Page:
Travelling to Germany’s heart of darkness
The Local · 1 Nov 2010, 18:06
Published: 01 Nov 2010 18:06 GMT+01:00
We were already onto our second bottle of wine when the fight broke out.
My sister-in-law said the Negerküsse – “negro kisses” that is – tasted really fresh. I cringed and said I preferred the nomenclature used by my German friends for the sweet made of chocolate-covered sugar fluff: Schokokuss, or chocolate kiss.
As a former East German, my sister-in-law opined her whole childhood had been wiped away by insensitive Wessis the moment the Berlin Wall fell. And, she told us loudly, she would not now have one of her favourite childhood treats renamed because of spineless political correctness from some Yankee interloper.
Admittedly, the German Neger isn’t linguistically identical to the English N-word, but I just wanted to drink my wine and not have to listen to her waxing poetic about how delicious the “darkie kisses” were while growing up in her non-racial socialist utopia.
The dispute about commie chocolate-covered marshmallows quickly lurched towards US slavery, the Third Reich and Apartheid. It ended an hour later with me declaring her uninformed and her steaming mad at me. My wife and her brother had been all but silent during the argument, and we agreed we should all go to bed – especially since we’d also run out of wine.
This was just the first evening of a three-day visit to what a friend of mine refers to as “Dunkel Deutschland” – how Wessis once derogatorily referred to eastern Germany. But the term has since come to refer to the “dark” interior of the country that is the equivalent of the “Flyover Territory” in the middle of the United States.
This is the part of Germany that finds Stefan Raab’s brand of humour hilarious, the Bild newspaper’s polemic is considered spot on “analysis” and jaywalking is tantamount to paedophilia. It’s a place where people diet by substituting butter with margarine, rather than removing or replacing generous helpings of pork at every meal.
Though I have great admiration for my adopted home of more than a decade, nowhere do I feel more of a foreigner than in my wife’s childhood village. These trips are part of our marital cultural exchange – at least once a year I drag her to forgotten parts of the Midwest where Fox News is always blaring in the living room and the current US president is considered “uppity.” And so, as part of that nuptial bargain, I had come along on an autumn vacation for our kids to see their grandparents, cousins and other relatives like their Negerkuss-loving aunt.
The next day we left my brother- and sister-in-law behind to visit my wife’s grandmother, who shares a house with her son and family. Barely out of the car, my wife’s uncle said he and her cousin were taking me to the town’s Gaststätte, or pub, for a bit of Frühschoppen, a euphemism for boozing early in the day. I was nervous about leaving the safety of my wife’s vicinity, but am also loath to turn down a beer, so off we went.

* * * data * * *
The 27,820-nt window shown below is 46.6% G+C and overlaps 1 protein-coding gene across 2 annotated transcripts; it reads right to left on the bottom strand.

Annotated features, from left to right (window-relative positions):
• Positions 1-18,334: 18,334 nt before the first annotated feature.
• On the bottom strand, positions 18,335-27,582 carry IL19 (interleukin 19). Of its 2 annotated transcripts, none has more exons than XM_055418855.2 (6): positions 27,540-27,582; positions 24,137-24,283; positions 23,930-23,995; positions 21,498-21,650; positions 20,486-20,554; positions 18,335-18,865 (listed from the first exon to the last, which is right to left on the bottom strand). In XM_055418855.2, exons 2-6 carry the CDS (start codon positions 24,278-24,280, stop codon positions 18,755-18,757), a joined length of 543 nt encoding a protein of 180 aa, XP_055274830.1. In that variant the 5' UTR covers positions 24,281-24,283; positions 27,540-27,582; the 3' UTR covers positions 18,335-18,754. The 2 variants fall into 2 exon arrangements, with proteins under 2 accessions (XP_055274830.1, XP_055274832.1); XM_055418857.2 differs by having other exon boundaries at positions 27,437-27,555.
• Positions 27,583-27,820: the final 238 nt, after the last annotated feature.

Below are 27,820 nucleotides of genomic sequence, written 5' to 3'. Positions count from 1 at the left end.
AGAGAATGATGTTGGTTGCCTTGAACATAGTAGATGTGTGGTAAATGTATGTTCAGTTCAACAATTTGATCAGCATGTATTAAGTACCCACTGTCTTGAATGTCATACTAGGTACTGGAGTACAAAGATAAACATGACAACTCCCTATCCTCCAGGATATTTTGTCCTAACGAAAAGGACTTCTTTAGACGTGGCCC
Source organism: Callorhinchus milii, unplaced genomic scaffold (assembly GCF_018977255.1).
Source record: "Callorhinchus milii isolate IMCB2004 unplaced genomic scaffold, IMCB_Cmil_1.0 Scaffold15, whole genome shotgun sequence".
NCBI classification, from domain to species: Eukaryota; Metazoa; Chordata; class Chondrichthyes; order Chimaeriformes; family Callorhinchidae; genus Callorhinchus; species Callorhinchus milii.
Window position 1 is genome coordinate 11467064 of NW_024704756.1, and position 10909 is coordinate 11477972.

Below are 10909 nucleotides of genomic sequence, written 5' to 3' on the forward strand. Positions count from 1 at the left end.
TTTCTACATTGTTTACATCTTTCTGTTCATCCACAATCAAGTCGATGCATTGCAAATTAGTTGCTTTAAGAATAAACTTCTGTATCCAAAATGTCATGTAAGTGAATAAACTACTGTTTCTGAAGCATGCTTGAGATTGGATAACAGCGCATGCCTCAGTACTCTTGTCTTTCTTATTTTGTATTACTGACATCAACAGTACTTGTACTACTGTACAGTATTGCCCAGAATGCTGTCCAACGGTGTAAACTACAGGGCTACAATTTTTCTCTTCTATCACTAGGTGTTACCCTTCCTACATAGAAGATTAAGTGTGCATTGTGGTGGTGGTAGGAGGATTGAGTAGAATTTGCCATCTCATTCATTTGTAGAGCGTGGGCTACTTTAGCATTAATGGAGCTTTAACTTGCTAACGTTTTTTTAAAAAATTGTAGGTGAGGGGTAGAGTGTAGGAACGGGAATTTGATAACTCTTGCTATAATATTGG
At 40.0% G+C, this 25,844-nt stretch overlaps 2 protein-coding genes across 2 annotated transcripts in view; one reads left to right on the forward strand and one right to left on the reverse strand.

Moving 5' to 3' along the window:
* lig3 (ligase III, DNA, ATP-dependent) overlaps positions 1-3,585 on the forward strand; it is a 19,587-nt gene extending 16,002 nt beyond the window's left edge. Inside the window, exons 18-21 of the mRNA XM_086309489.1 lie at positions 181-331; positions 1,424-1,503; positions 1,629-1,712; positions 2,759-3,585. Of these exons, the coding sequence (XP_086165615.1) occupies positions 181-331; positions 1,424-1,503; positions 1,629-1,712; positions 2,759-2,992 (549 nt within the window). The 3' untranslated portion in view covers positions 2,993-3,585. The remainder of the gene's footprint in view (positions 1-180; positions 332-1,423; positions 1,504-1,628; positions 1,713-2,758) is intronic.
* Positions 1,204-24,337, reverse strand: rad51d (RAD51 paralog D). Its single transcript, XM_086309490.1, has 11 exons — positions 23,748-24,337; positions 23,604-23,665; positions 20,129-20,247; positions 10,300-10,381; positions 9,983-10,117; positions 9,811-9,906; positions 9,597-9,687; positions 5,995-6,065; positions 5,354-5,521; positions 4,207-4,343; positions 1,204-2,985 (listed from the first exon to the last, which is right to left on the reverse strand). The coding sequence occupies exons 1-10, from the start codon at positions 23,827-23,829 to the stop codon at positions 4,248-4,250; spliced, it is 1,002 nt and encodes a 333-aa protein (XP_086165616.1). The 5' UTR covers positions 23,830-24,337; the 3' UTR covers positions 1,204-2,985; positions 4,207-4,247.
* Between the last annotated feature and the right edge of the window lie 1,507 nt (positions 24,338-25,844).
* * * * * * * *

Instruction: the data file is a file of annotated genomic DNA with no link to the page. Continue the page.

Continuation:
The pub is named after the family that runs it and I’d been to its party hall for buffets at various occasions – communions, birthdays and even a wedding. I’d been through the wood-panelled bar but had never stopped for a cup. On that day, I didn’t even have to order. The barkeeper tallied up the number of men coming through the door and quickly plopped down what I learned is a Männergedeck, a man’s table setting of a beer and a shot of schnapps.
Occasionally, my hosts would pay for a round and then deposit the change in tiny piggy banks nailed to the wall with the Sparkassen logo painted on the front. I was told the banks are opened at Christmas for presents for the family by keeping patrons from spending all their cash on booze.
Another oddity awaited in the men’s room. It looked like a wide-mouth urinal. I didn’t dare ask. A German friend would later tell me it’s what’s known as a Papst, or Pope. It’s for praying to the porcelain pontiff when you’ve had one too many. I might have gotten to try it had my hosts not suddenly announced it was time to go home for lunch – and more beer. I had a nice nap as my wife piloted us home later.
The next afternoon was my mother-in-law’s 60th birthday party. The focus was a card table piled high with confectionary masterpieces – the kind of cakes I didn’t know anyone even knew how to create anymore. Whipped cream. Cherries. Chocolate. Baroque dairy flourishes I can’t even describe. My wife laughed when I asked where they bought them all.
“All the guests made them,” she said.
My mother-in-law began carving the cakes with skill and reverence, handing out perfect triangles of sugary joy. An elderly woman with hair the colour of an Irish Setter suddenly drew everyone’s attention.
“Oh heavens!” she said. “Who made this Negerkuss cake? It’s delicious!”
My sister-in-law quickly raised her hand proudly. “I did,” she said, grinning over at me with her head cocked sideways in glee. There was nothing for me to do but ask for a piece of my own.
Since a good German Stammtisch is a place where pub regulars come to talk over the issues of the day, Portnoy welcomes a lively conversation in the comments area below.